Sunday, 21 April 2013

To me, aged sixteen:

  1. You are neither fat nor ugly, you are yourself and you can always enhance whatever you've been given if you just take time to learn some skills!
  2. Surrounded by critics you are holding back your inner fire. Forget them. Embrace your passions and show the world your talents.
  3. Don't listen when they say you can't laugh and be happy. Laughter is what the world is made of. Treasure your ability to see the funny side of things because it will be your armour throughout your life.
  4. You are a lover. You have so much empathy and so much love to give the world. Just don't forget to love yourself as well.
  5. It doesn't matter if you make a mistake or even if you make lots of them. Truly, if you got up on stage and played that piano without worrying about every note not being perfect you could enjoy it and express yourself that way, give it a go and don't give up when the going gets tough!
  6. Treasure your grandparents, they are your main support now and you won't have them forever. Treat them with respect and shower them with hugs and kisses.
  7. Aim big. Don't listen to the teachers who tell you you'll be barefoot and pregnant before you're seventeen and if you want to be a writer just go and do it, you know what you need to do.
  8. Your sexuality is developing. Treasure it, enjoy it and take care who you share your body and soul with. It is precious and so are you. Enjoy with caution.
  9. Don't waste time worrying about what your step-father says. He isn't mentally well and most of his angst is being aimed at you. It is not about you at all but about his own insecurities.
  10. Write more poetry! It's great! You can express yourself well through words, you just need to do it more and don't hold back. Find ways to share it with the world.
  11. There is more to the world than that small country town you are living in! The city awaits and a whole new life for you is just around the corner. Hang in there and soon you will have the world within your reach.
  12. Go for it! You have guardian angels looking out for you who will protect you. Trust yourself and your intuitions. Enjoy your life, it is filled with blessings.


Saturday, 20 April 2013

Pre-teen blues and the Princess Diana hairstyle!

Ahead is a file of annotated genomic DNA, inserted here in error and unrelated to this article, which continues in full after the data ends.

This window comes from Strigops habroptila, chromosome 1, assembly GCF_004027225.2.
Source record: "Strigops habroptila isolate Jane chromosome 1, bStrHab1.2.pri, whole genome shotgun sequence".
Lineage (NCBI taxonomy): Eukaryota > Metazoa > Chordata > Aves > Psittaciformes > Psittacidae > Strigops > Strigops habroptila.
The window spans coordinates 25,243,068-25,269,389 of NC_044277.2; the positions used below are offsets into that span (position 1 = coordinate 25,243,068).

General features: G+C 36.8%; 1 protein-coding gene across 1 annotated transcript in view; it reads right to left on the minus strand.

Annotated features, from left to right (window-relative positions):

At the hairdresser this morning, enjoying being pampered by Michael, my skilled and personable stylist, I recalled my nightmare years as an awkward pre-teen when the hairdressers' chair may as well have been a torture device.

Having endured my mum's bowl cuts for most of my childhood I had been introduced to the local hairdresser, 'Amelia's Hair Care'. Unfortunately, they didn't have much of a clue how to manage an awkward, self-conscious pre-teen girl, particularly when I brought in a photo of Princess Diana and asked them to make me look like her! Of course, the Princess Diana style was very short and very layered, a style which will not suit your average person and with my square jaw, a style which was going to end in the inevitable buckets of tears and a distressed hairdresser looking rather lost for words.

Although I thought I was the centre of the universe at that age, the Princess Diana hairstyle was apparently not an uncommon request during the 1980s. 'When she was alive, many women had imitated her hairstyles, so you could see women at the 1980s wearing any Diana’s hairstyle. Women had wanted to look on the same simple, sexy and elegant way like Princess Diana.'  'Feathering was one of the popular famous short hairstyles during the 1980s; it was basically a hair cutting technique used for short layers to make it look like feathers and this was once a renown for late Diana's famous short hairstyles'. I was fascinated to read that some women in the world are still asking for Princess Diana styles today!



Well, I'm glad the days of me being ruled by adults are over and I can choose to wear my hair any way I please. I no longer tremble in the hairdressers seat, but relax and enjoy the pampering that goes on, mixed with some interesting conversation. I wonder what fads other people have followed in hairstyles, discovering too late that they didn't suit them at all?

Sunday, 14 April 2013

Images

Images held tenderly
Of the kind of mother I wanted to be,
Of the kind of mother I thought I should be,
Are shattered.
 
I try and pick up the pieces
Blending them together with a mix of porridge and glue
But the picture they make has a shape of its own
Like someone has photo-shopped it until it resembles
A Salvador Dali Painting.

So I go for a walk Listening to my Ipod
A funny mix of music from the past and the present
Becomes a soundtrack to my thoughts
As I pine for the past while celebrating the present
Planning for the future which may never be.

How come they never told me
I would have to let my children go
On their own paths?
Paths that don’t fit with my hopes and dreams
Paths that will be rocky and paths that only lead to crossroads
Where decisions must be made
Decisions which might lead to broken bones
And broken hearts?

What if we could change things and choose a time to go back to,
Working with the wisdom of hindsight,
If we could wipe out the bad bits and start again?
 
We can’t, though.
We can only start here and now, and still with no guarantees
We can only set them free and
Barrack from the sidelines
With all our might.

 
Sue Oaks 2013



Saturday, 6 April 2013

The Next Big Thing Blog Hop